'Significant' health gaps found between Canadian and immigrant seniors
Two-thirds of seniors in the GTA are immigrants, and they’re more likely to report fair-to-poor health and mental health than their Canadian counterparts.
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Eighty-year-old Sung-hak Choi keeps active and healthy by volunteering in the community and caring for her seven grandchildren.
“There are many challenges for immigrant seniors to stay healthy. Many come with their children, at an older age. They are cut off from the support network in their old country” said Choi, who immigrated to Canada in 1982 with her family and four children.
“I am lucky I can communicate in English. Language is the biggest barrier for these seniors. They are not familiar with the system here and must depend on other people who can speak English to help them.”
With the latest census showing more seniors than children living in Canada, a new study by the Wellesley Institute has identified “significant” disparities in self-reported health and mental health between Canadian and immigrant seniors, especially those who are “racialized” — or racial minorities — and from non-English background.
“Immigrant seniors, especially those who arrived more recently, reported poorer health status, in both overall health and mental health, than non-immigrant seniors,” said the report, “Seniors’ Health in the GTA,” released Tuesday.
“While only 19 per cent of non-immigrant seniors reported fair/poor health, 34 per cent of recent and mid-term immigrants and 26 per cent of long-term immigrants rated their health as fair/poor. Similar patterns were found in self-reported mental health.”
According to census data released in May, there were 5.9 million people aged 65 and older in Canada, just above the 5.8 million children under 14 — showing the country’s elderly population surpassing its youth population for the first time.
In the GTA, nearly two in three seniors were immigrants. Among all immigrant seniors, 43 per cent were visible minorities and 69 per cent reported a mother tongue that was not English.
The composition of immigrant seniors in the region is also changing rapidly, with 82 per cent of the recent arrivals being from a racialized background and 88 per cent reported a non-English mother tongue (versus 27 per cent and 62 per cent, respectively, among long-term immigrant seniors who have been in Canada for more than 30 years).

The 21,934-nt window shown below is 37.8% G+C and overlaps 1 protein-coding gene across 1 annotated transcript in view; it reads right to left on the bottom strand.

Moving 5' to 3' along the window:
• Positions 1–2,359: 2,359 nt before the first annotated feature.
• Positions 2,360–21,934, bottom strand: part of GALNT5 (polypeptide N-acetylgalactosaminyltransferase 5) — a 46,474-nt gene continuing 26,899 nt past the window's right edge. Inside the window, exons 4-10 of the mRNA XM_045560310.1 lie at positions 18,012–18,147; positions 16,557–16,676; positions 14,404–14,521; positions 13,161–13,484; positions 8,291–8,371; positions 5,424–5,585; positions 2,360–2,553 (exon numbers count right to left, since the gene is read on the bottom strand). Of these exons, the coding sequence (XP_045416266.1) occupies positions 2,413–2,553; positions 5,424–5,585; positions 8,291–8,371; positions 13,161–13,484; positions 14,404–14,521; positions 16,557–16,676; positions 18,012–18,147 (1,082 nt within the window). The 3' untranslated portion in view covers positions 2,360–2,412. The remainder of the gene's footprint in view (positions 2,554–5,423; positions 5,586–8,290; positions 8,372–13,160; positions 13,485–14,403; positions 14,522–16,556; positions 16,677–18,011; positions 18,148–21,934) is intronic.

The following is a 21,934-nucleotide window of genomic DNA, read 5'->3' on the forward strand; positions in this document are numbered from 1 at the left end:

“Two thirds of seniors in Greater Toronto are immigrants. The demographics has changed, the need for health care has changed,” said Seong-gee Um, a co-author of the study with fellow researcher Naomi Lightman.
“There has been more recognition of these changes, but not much has been done to address the gaps.”
Based on the Canadian Community Health Survey data collected between 2007 and 2014, the researchers identified a sample of 10,125 seniors and compared the five social determinants of health (income, employment, education, sense of belonging and health-care access) with the self-reported health status among Canadians and immigrants who have been in Canada for different lengths of time.
They also examined if the health status of the immigrant group varied for those who were visible minorities and have a mother tongue beside English.
Overall, 40 per cent of seniors rated their general health as excellent/very good, while 67 per cent of seniors described their mental health the same.
However, the ratings differed significantly across the diverse senior populations by immigration status, length of time in Canada, mother tongue and if the subjects are racial minorities.
Um said the disparities in health have much to do with how one’s racialized identity, English language ability and immigrant background impact negatively on the social determinants of health.
The study found:
- Racialized immigrants were nearly twice as likely as non-racialized immigrants to rely on social assistance as their main source of income (14.7 per cent versus 7.5 per cent).
- The rate of low-income for racialized seniors was 15.4 per cent, more than twice as high as the rate for non-racialized seniors (7.2 per cent).
- Three in 10 seniors with English as mother tongue have been employed or self-employed in the last year, compared to just 21.5 per cent among their non-English mother-tongue counterparts.
- Sixty per cent of recent immigrant seniors reported a strong sense of belonging, compared to 75 per cent for Canadians, 64 per cent of those who have been here for 21 to 30 years and 73 per cent who had been here for 31-plus years.
“There is definitely a need for more targeted approaches in service planning and delivery to improve health equity and make sure we have proper ethnospecific care,” said Um.
“It doesn’t necessarily mean we need additional resources. It just means we need to redeploy some of our existing resources to cater to the changing needs and be creative.”
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